Posts tagged: career transitions

Embrace the Mess – A Key to Innovation

Babies on BORSCHT

Do you embrace the mess?

If you want to hear someone interesting talk about problem solving like an artist, thinking like an artist; here is designer Marc Ecko sharing his thoughts on embrace the mess. He believes that the wealth that matters can’t be really be counted. Think about it. He also recommends that each of us be an “un-label.” When you have truly found yourself,  people are not sure how to describe the essence of “you.” They only know that you are true to yourself and encourage others to do so too.

What’s good about the mess?

It’s rare that innovation/learning/joy comes from a completely planned event. It’s the goof ups, the unexpected changes, the learning how to…, that often produces the good stuff. Are you afraid of the mess?

Try finger painting, with food from your refrigerator (not a lot, just a little). Hang around little kids, watch them experiment. What can we learn from them?

When you have a problem to solve, following all the rules, doing the same thing over and over, talking to the same people for advice and then expecting a breakthrough, doesn’t make sense. For today, I give you permission to do the messy thing. Let me know how it goes.

Photo credit: messy baby photographer

The Irreverent Resume

http://www.itcertificationmaster.com/wp-content/uploads/2012/06/Everything-Else-in-Your-Resume.jpg

Yes to irreverent, NO to  idiotic.

When I saw this article, “Resume Blasphemy” I thought, how great! I love this idea.

Instead of listing… where you went to school and worked… the author suggests you write how you would do the job including:

  • “A clear picture of the business of the employer you want to work for.
  • Proof of your understanding of the problems and challenges the employer faces.
  • A plan describing how you would do the work the employer needs done.
  • An estimate of what/how much you think you could add to the bottom line.”

Imagine you are the hiring manager and instead of skimming boring resumes, you get to read through descriptions of various approaches to the advertised job. This is at the heart of behavioral interviews but it goes farther because it requires the applicant to do all the work.

My suggestion… whether you send the irreverent resume or not… write it! Imagine how prepared you will be for that interview.

Photo Credit: How to…

Are You Part of the “Other Backward Class”?

I found this homeless man with his dog, he was ever so gentle and loving with man's best friend. Chris told me his dog, Brandy, was all he had in the world. His last dog was taken away from him by the police because he did not have tags or a ...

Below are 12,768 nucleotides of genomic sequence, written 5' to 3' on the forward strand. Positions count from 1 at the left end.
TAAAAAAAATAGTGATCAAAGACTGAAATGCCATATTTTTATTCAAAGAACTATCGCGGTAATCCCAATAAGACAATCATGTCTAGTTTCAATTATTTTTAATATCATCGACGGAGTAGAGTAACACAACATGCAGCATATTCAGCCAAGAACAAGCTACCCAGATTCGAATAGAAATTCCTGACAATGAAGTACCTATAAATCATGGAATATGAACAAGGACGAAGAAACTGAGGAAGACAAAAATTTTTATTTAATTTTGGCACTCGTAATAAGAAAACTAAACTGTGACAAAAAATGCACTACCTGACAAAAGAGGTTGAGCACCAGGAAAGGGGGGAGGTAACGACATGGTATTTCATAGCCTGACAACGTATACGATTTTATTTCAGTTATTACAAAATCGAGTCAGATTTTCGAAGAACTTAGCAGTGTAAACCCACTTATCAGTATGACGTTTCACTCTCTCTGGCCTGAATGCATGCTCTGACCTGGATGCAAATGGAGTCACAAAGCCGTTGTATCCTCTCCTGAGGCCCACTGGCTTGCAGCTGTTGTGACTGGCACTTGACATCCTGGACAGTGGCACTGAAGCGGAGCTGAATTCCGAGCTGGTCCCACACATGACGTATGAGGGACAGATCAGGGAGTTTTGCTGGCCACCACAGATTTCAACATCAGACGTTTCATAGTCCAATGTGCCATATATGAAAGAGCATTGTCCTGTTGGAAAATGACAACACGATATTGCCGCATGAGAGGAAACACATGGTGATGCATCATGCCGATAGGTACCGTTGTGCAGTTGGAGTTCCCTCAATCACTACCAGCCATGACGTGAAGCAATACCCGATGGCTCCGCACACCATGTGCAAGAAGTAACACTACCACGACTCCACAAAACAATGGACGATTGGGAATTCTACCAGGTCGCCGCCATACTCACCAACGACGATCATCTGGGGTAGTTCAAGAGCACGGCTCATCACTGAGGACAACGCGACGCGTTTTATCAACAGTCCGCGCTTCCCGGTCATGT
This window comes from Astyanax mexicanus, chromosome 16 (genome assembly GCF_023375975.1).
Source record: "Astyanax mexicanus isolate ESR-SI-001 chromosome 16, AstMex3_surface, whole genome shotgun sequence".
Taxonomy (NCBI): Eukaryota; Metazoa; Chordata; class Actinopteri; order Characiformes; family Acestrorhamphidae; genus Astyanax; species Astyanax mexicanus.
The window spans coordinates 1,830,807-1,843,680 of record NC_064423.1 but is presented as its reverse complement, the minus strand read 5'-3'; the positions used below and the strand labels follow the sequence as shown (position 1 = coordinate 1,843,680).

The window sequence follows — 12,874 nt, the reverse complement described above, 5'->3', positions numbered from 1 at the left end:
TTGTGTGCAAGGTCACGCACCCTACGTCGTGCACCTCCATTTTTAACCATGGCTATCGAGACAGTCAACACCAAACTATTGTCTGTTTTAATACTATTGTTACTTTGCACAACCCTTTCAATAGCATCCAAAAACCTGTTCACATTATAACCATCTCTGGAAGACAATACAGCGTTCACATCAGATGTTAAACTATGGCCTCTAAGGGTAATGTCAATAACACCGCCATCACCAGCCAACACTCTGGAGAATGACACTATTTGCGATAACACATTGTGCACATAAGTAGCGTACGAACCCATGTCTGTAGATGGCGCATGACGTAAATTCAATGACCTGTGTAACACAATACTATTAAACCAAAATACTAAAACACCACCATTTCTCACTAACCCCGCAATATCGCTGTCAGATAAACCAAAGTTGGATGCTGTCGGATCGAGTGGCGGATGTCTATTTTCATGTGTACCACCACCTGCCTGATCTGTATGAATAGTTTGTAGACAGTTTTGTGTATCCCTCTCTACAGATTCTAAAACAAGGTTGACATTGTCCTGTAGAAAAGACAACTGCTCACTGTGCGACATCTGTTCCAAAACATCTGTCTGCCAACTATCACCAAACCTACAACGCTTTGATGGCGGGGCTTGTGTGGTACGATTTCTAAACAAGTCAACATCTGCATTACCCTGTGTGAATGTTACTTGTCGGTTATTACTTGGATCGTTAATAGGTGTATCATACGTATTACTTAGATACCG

I read an article about the unexpected death of an Indian politician named, Gopinath Mundie. Mr. Mundie had risen to prominence from, what in India is known as, a low-caste grouping called the “Other Backward Classes.” When I read this, I almost cried. Can you imagine growing up in a country where you, your family and friends are referred to by this derogatory term?

I am not judging the Indian people, their culture or their politics (in fact, we could learn a lesson from them in democracy… if you haven’t seen this Daily Show segment on voter turn out… check it out.)

I am simply asking you to think about your life in America. We have a long way to go in many, many aspects of our young country’s democracy and fairness to our citizens. There are many problems. But one thing we don’t have are Backward Classes. Of course, we have ‘classes’ that ‘we’ consider ‘less than’ – so we all have a lot of work to do on understanding, kindness, sharing, fairness, etc.

Related to this… I hear many people complaining about our economy, but I see the restaurants are full. People complain about fuel prices, but we still drive everywhere. We worry about climate change, yet we leave our lights on, use drive-throughs and in general don’t pay much attention to our individual contribution to the problem.

I’m not blaming anyone… I have many improvements to make in my own life. For today, I am asking you to think about how lucky you are that you live in a country (with all its flaws) where education is universal and opportunities are abundant. The chance to live a life that most people on the planet would give everything to have a chance to experience. So the next time your dry cleaning isn’t ready on time or the grocery store is out of your favorite ice cream, will you stop and be grateful for the abundance that being born American has given you?

P.S. One other item of interest about Mr. Mundie… “His home district of Beed is infamous for female foeticide (where they find out if a fetus is a girl or a boy and then abort it if it is a girl) and given that he has three daughters and no son, he was often hailed as an example for others to follow. One of his daughters, Pankaja Munde-Palve, is a member of the Maharashtra state assembly.” Mr. Mundie.. you will be missed but your legacy lives on.